EXPLAINED: How to know if your sanity needs a break

Jonah Hill is taking the “important” step of stepping back from certain professional duties for the sake of his mental health – something many of us could probably benefit from doing, when the struggles break out.

The 38-year-old Hollywood star – whose new documentary Stutz explores the subject of mental health, including her own experiences – said events and public appearances had ‘exacerbated’ her anxiety attacks.

While the ups and downs in life are normal, how do you know when it’s time to take a step back from the work front?

“We see a lot of people come to the clinic with work stress and anxiety, but when we go deeper into therapy, it’s usually part of a larger problem that needs to be addressed,” says Dr. Elena Touroni, consultant psychologist and co-founder of The Chelsea Psychology Clinic (thechelseapsychologyclinic.com).

Whether it’s anxiety attacks like Hill, burnout, depression, or something else that’s affecting your mental health, there are potentially several signs that it might be time to take a step back. on the work front…

1. Exhaustion

We’re not just talking about feeling temporarily very tired because you’ve been busy or up late. But deep, ongoing exhaustion can be a sign that your mental health needs a break.

“Burnout causes cognitive problems, so you might find that you easily lose focus in meetings or become increasingly forgetful. Your anxiety levels will increase, so you might find yourself overthinking or too preoccupied with work,” says Touroni.

“It’s normal to feel tired from time to time, but if you feel tired most of the time, or find that you don’t have the same level of energy you used to, that should serve as a warning sign. ‘major alarm.’

2. You can’t sleep

Touroni says, “Sleep should also be taken seriously, as it is a good indicator of your emotional and mental well-being.

It’s common for anxiety to spike at night, and chronic stress can also lead to difficulty relaxing and falling asleep.

“Sleep difficulties can be a sign that burnout is on the way,” adds Touroni. “This can present as problems falling asleep, not being able to stay asleep, waking up multiple times during the night, or waking up early and not being able to go back to sleep again.”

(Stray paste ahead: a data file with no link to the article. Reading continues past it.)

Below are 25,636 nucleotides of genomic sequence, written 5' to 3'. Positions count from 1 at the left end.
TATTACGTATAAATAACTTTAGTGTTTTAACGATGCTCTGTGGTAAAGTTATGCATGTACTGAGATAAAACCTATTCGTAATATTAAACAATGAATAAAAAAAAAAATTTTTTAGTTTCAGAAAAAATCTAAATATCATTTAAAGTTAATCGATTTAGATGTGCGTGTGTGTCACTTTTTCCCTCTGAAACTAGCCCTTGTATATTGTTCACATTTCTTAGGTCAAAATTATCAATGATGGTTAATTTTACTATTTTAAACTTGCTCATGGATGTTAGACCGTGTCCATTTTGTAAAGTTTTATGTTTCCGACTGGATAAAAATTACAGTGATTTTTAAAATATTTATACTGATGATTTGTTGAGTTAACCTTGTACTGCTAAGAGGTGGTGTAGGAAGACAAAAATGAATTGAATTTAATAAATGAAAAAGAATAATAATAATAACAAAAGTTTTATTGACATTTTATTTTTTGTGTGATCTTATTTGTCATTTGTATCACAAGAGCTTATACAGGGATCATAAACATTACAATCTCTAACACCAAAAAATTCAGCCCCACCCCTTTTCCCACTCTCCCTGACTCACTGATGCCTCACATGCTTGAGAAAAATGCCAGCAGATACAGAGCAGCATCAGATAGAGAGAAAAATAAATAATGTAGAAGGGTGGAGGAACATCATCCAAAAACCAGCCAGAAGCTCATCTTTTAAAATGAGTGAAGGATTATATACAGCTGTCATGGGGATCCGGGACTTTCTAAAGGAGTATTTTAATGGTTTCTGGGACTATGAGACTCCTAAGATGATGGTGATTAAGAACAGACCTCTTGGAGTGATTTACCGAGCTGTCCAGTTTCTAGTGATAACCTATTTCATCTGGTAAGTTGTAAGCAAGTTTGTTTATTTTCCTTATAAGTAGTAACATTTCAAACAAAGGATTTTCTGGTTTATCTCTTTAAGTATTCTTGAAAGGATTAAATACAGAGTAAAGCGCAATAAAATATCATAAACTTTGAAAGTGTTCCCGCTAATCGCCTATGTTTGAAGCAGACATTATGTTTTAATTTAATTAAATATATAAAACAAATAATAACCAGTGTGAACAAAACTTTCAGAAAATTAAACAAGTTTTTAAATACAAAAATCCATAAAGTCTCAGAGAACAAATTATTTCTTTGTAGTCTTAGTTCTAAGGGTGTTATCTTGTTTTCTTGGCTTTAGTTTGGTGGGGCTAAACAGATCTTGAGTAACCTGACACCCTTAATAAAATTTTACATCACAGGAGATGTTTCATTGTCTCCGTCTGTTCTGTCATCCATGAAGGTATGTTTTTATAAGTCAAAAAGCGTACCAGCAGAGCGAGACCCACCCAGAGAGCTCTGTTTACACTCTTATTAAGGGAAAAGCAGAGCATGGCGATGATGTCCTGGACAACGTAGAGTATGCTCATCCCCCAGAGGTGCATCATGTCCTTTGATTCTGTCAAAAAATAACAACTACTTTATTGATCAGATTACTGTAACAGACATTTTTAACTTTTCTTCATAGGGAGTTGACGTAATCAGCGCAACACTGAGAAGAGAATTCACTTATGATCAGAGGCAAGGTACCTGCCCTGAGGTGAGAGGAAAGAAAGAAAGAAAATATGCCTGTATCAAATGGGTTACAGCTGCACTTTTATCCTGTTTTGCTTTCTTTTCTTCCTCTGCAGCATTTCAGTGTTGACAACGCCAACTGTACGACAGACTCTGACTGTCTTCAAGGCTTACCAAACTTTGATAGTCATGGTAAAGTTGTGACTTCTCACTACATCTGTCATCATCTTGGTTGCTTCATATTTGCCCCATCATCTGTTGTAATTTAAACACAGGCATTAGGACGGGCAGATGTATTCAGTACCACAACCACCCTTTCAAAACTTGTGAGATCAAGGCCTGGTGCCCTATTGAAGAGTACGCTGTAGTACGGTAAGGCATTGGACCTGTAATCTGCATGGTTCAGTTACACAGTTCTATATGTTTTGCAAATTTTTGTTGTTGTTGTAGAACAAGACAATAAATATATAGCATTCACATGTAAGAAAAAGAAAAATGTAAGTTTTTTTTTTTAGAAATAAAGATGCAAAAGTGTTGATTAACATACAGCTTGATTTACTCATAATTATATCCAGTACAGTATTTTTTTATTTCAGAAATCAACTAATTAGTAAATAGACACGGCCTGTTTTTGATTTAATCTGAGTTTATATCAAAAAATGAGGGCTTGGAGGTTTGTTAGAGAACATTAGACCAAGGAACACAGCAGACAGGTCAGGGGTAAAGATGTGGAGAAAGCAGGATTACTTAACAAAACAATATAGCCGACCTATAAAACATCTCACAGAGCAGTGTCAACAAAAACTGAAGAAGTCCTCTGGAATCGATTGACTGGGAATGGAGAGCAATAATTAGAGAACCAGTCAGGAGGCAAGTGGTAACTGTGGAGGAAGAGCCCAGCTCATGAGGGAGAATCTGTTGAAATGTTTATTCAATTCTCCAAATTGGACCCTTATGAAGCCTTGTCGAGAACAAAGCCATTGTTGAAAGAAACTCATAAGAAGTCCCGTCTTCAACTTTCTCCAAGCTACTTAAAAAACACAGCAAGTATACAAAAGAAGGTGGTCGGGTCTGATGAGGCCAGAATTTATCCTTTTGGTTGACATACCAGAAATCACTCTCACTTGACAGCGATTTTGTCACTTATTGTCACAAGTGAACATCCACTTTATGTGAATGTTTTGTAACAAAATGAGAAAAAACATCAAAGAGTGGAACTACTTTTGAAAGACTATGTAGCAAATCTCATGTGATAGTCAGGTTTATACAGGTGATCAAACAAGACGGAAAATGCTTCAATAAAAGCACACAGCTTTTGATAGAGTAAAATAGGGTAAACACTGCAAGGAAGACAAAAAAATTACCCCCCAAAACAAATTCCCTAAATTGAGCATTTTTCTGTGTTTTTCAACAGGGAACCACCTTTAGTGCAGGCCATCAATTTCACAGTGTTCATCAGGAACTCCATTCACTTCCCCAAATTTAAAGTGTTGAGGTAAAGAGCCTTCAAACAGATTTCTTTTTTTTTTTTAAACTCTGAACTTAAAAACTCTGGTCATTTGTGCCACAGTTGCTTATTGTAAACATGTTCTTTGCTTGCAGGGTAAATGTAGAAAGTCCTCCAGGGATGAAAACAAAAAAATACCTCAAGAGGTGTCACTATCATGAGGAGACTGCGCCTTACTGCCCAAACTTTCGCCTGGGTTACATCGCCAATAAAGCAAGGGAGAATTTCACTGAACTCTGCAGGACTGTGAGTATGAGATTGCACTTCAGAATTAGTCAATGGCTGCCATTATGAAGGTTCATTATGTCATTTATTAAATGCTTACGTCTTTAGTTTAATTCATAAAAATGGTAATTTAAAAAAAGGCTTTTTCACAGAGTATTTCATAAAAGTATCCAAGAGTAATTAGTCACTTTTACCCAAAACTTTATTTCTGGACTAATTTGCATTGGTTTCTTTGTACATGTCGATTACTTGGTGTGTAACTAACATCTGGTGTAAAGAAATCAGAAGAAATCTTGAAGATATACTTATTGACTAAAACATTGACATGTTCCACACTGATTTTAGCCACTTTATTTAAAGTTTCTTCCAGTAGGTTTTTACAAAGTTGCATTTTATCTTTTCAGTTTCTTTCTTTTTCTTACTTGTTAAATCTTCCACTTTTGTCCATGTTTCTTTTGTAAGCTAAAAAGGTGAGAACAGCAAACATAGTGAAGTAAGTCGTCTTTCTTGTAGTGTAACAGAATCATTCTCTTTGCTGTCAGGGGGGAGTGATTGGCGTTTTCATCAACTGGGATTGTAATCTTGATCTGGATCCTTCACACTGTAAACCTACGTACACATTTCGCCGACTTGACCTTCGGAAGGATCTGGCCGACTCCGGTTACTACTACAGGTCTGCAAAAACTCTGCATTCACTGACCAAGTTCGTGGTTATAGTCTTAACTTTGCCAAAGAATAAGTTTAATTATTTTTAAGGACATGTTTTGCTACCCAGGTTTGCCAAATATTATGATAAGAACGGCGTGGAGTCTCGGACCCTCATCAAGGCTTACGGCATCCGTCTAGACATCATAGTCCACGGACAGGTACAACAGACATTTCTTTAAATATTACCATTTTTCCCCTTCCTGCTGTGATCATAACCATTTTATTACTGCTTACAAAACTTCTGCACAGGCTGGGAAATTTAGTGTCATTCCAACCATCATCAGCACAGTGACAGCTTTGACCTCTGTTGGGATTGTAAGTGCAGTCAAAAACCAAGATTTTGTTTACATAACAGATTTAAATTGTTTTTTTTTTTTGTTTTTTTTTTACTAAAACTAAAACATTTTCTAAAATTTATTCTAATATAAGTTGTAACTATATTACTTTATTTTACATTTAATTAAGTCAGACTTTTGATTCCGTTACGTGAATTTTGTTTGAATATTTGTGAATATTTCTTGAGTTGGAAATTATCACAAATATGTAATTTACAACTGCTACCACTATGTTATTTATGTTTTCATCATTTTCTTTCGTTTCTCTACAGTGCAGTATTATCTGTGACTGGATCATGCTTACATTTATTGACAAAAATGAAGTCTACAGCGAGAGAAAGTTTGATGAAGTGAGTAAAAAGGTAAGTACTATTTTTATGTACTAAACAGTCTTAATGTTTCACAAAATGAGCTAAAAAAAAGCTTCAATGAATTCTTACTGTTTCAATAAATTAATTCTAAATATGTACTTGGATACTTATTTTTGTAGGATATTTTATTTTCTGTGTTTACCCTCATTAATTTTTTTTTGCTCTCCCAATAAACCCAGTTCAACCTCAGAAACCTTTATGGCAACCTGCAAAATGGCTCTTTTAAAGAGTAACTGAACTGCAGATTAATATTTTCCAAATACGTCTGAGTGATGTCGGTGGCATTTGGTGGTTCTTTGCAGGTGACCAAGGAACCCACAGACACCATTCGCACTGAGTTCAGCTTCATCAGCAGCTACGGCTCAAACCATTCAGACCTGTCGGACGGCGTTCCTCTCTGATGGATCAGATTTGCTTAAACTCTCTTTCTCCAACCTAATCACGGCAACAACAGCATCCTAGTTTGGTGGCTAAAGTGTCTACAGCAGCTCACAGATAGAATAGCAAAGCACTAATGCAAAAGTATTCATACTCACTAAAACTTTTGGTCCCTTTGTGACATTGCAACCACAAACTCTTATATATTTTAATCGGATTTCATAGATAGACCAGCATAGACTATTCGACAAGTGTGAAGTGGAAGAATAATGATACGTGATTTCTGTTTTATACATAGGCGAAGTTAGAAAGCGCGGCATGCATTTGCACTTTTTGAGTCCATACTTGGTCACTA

3. Relationship difficulties

When we reach our limits and become overwhelmed, it can seep into our relationships and communication with others in many ways. So keep an eye on that, Touroni says.

“For relationships to thrive, you need to create the time and space to nurture those bonds. your loved ones the attention and care they deserve,” she notes.

4. You are less productive

A tendency to overdo it is often a stressor and burnout factor. On the other hand, when we’re out of breath, “your labor productivity will likely drop,” says Touroni.

“When you work too hard it may feel like you’re doing a lot, but the reality is you can’t perform at your best when you’re exhausted and overworked.”

5. Your mood is low

Mood swings can happen in people. Although we are not designed to constantly jump for joy, a persistent bad mood, feeling down or in a bad mood can be an indicator that things are not going well.

“If you find that you are more irritable than normal and have a shorter fuse, that can also be a sign,” Touroni adds. “Mood swings and low mood are red flags to watch out for.”

What should you do next?

Of course, stepping back from work isn’t easy for everyone – not everyone has the same financial security or flexibility. When releasing her statement, Hill acknowledged, “I understand that I am one of the privileged few who can afford to take time off…I will not lose my job working on my anxiety,” adding, “J hope to succeed more normal for people to talk and act on this stuff.

Whether the outcome is being allowed time off from work for a period, setting healthier boundaries to only do what is reasonable/manageable, as well as seeking professional mental health support, you can take some action.

Talking to your GP when your mental health becomes a concern can be an important step (yes, there are long waiting lists, but this first step paves the way).

If you feel you’re headed for burnout, UKCP psychotherapist Kate Merrick says: “The best time to take action is before it happens and to take daily action that helps and strengthens you. in the face of life’s challenges. Steps that can help are mindfulness, regular breaks, exercise, talking with a therapist, eating healthy, and getting enough sleep.

Consider speaking to your line manager and checking what support is also available at your workplace, such as an employee assistance program, which can provide access to short-term confidential advice and support lines.

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